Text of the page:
SANAS (South African National Accreditation System) is the long time authority on accrediting BEE verification agencies. In February 2009 SANAS accredited the first batch of BEE verification agencies.
A key strength of SANAS is that they follow ISO standards which means a strong procedural based system. An ISO standard is used to accredit agencies. The agencies need to create a detailed policy manual which lays out an endless amount of procedures. These procedures become the standard and business had to bear with it if they wanted a verification.
Although good procedures were important the application of those procedures has most likely been the biggest stumbling block for businesses wanting to be verified because of the vast quantities of somewhat useless and irrelevant data required.
Common examples include
meeting agendas allocating 1 minute for an introduction, 2 minutes for a process overview etc…
Signing into and out of the verification meeting
Sampling 100% of data on some elements
Requiring certified copies of data – even if they are faxed through at a later stage
Forcing standardized documentation at the expense of professional judgment
Requiring employee interviews even for employees who were not present at the end of the measurement period
25 day review period
Most business would agree that consistency was important however not at the expense of large quantities of admin work and a frustrating verification process.
A weakness of both organizations (SANAS and IRBA) is their inability to issue interpretations. They state that this is the domain of the dti – correctly so, but when there are inconsistent approaches to the same problem, they need to be able to decide on the single consistent approach and require that all agencies follow that approach. It could be said that they are hamstrung by the dti’s reluctance to issue communication.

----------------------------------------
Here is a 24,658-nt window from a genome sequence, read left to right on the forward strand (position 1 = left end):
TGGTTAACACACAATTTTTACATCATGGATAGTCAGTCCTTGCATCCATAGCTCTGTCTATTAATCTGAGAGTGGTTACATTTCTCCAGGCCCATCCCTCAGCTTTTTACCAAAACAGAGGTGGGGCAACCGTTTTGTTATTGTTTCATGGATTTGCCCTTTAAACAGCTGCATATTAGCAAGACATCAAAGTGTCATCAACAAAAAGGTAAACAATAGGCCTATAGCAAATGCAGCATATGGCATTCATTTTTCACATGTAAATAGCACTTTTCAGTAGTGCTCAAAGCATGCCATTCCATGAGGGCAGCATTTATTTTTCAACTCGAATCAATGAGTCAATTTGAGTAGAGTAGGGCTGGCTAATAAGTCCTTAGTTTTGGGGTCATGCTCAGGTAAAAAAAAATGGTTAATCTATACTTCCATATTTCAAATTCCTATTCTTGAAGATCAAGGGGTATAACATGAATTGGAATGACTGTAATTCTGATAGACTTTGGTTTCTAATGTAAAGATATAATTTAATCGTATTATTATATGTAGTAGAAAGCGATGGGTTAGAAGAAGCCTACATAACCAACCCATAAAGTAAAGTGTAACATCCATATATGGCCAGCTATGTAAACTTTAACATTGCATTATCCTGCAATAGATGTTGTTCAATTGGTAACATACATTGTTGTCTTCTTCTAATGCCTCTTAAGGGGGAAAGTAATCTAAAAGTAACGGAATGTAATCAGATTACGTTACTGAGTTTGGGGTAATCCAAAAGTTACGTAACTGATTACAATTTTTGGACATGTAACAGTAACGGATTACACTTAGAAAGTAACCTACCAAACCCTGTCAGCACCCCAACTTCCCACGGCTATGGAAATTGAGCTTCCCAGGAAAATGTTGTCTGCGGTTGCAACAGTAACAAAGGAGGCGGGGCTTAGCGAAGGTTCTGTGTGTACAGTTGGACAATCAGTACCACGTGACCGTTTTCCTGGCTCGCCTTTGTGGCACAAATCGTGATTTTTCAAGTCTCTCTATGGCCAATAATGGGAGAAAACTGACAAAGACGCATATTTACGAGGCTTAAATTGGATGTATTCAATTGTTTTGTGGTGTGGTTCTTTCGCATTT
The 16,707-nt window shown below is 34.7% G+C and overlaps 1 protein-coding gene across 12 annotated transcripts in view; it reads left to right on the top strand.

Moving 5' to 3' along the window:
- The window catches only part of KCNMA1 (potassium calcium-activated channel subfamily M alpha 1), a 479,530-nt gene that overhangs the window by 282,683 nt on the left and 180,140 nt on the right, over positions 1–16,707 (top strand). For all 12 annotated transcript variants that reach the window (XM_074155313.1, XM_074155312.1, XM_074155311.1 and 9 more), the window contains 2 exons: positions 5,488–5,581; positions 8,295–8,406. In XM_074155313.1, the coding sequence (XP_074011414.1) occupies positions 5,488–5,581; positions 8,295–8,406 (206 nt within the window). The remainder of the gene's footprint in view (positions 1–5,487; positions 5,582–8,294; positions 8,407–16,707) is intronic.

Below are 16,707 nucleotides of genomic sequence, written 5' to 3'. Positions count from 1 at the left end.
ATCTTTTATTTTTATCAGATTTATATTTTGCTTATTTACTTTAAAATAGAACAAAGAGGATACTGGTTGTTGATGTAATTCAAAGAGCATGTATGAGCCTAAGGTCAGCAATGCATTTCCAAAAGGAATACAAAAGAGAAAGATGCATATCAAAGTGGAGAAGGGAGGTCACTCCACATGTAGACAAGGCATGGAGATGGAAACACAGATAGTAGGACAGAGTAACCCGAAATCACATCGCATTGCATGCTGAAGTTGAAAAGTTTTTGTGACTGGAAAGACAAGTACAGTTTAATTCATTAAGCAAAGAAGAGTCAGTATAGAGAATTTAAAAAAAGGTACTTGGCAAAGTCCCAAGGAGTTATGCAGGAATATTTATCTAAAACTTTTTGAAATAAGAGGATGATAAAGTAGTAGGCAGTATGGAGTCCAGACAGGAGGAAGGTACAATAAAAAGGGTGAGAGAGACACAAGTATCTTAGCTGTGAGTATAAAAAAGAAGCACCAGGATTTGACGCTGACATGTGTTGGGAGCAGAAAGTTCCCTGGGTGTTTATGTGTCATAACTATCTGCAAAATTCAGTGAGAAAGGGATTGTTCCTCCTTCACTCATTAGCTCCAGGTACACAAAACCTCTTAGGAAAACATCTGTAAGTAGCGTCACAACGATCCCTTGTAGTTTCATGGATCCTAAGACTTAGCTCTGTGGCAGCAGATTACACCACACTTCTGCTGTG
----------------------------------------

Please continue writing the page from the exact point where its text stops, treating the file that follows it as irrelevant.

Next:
Policy manuals designed by the agencies themselves differs from one agency to another. This creates further inconsistency amongst agencies.
SANAS as a standards organisation encourages identical actions to reach identical results. This works very well in a medical environment where for example temperature or weight is important but cannot change. However with a subjective decision making process like a BEE verification you cannot rely on identical actions as context and reason can cause varying applications of similar situations. As a result the agency checklist to conduct the verification becomes rigid with no variations and no room for discussion.
The minister has indicated, via the proposed B-BBEE amendment Act that IRBA will become the sole regulator. SANAS will therefore be phased out and SANAS accredited agencies will need to be approved by IRBA.
We believe in as little as 6 months from now IRBA agencies will outnumber SANAS agencies 2:1. This will mean that the verification industry will have three times more agencies capable of issuing certificates than it had at the end of 2011.